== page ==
Making Olympic History

Rio De Janeiro–This week two Black women, both named “Simone” made Olympic history in the 2016 Summer games.

Artwork by BVN contributor Nikkolas Smith.

Simone Biles

It began when gymnast Simone Biles, who stands only 4 feet 9 inches tall, led the American Women’s Gymnastics team to Gold in the gymnastics’ team competition. The Russia team took the silver, while China earned the bronze.

During the event, America virtually crushed all competition as the talented team performed up to and in some instances, exceeded expectations in every category. On a team full of stars that not only includes Biles but also Gabrielle (Gabby) Douglas, Aly Raisman, Laurie Hernandez and Madison Kocian—it was Biles’ performance that shone brightest of all.

Even so, it was also an historic moment for her teammates Gabrielle Douglas and Aly Raisman who became the first American women to win three Olympic gold medals in gymnastics.

After giving it all for the team, on Thursday, Biles competed in her own right. Although she briefly fell behind in scoring during the first half of the competition she ultimately won the individual all-around gold medal by more than two points. Her teammate Aly Raisman took the silver and the Russian gymnast Aliya Mustafina took bronze.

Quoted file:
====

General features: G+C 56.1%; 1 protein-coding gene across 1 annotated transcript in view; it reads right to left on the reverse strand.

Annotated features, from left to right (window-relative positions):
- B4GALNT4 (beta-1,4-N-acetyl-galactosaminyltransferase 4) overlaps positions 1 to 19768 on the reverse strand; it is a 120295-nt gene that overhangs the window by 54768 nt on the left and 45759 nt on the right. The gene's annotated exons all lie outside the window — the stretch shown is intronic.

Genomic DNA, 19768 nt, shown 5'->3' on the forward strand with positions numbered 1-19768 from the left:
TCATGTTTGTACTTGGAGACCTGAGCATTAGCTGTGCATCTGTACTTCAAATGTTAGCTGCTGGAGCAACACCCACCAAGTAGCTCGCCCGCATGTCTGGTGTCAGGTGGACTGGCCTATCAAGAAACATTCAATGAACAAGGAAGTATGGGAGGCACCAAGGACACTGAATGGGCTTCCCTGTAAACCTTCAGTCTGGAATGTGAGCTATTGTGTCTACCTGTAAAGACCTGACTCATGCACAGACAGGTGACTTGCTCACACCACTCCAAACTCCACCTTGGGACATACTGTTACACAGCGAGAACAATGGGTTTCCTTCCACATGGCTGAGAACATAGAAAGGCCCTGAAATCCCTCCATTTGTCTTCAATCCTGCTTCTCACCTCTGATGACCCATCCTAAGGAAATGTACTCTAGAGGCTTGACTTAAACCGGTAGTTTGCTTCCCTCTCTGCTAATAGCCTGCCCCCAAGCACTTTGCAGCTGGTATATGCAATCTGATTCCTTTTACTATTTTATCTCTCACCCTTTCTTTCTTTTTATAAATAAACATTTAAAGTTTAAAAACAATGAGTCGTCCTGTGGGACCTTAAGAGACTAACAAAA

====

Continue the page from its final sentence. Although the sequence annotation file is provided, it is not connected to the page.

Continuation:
Although the Biles victory in the individual all-around competition was largely expected, it was stunning all the same when she won gold by the largest margin of victory since the Olympic gymnastics’ officials switched to the current scoring system in 2006. On Sunday, Biles and her teammates will compete for more medals in the individual apparatus events.

Simone Manuel

Biles was not the only “Simone” to make history this week. In a stunning surprise, also on Thursday, Olympic swimmer Simone Manuel tied for the gold medal in the 100-meter freestyle and in the process—became the first African-American (male of female) in history to win an individual event in Olympic swimming while also setting an Olympic record. Manuel tied with Canadian swimmer for the fastest time and set a new Olympic record of 52.70 seconds in the event.

Manuel was not finished. She won a silver in the 50-meter free style; and she swam for gold as the anchor in the 4 by 100-meter medley relay on Saturday.

During an interview subsequent to her historic victory on Thursday, Manuel talked about the significance of her accomplishment for the African American community, especially for the young. “I definitely think it raises some awareness and will get them inspired,” Manuel told an NBC reporter. “I mean, the gold medal wasn’t just for me. It was for people that came before me and inspired me to stay in the sport.”

Manuel said she hopes her success is an encouragement to others who do not believe they can do it. “I hope I’m an inspiration to others to get out there and try swimming. You might be pretty good at it.”

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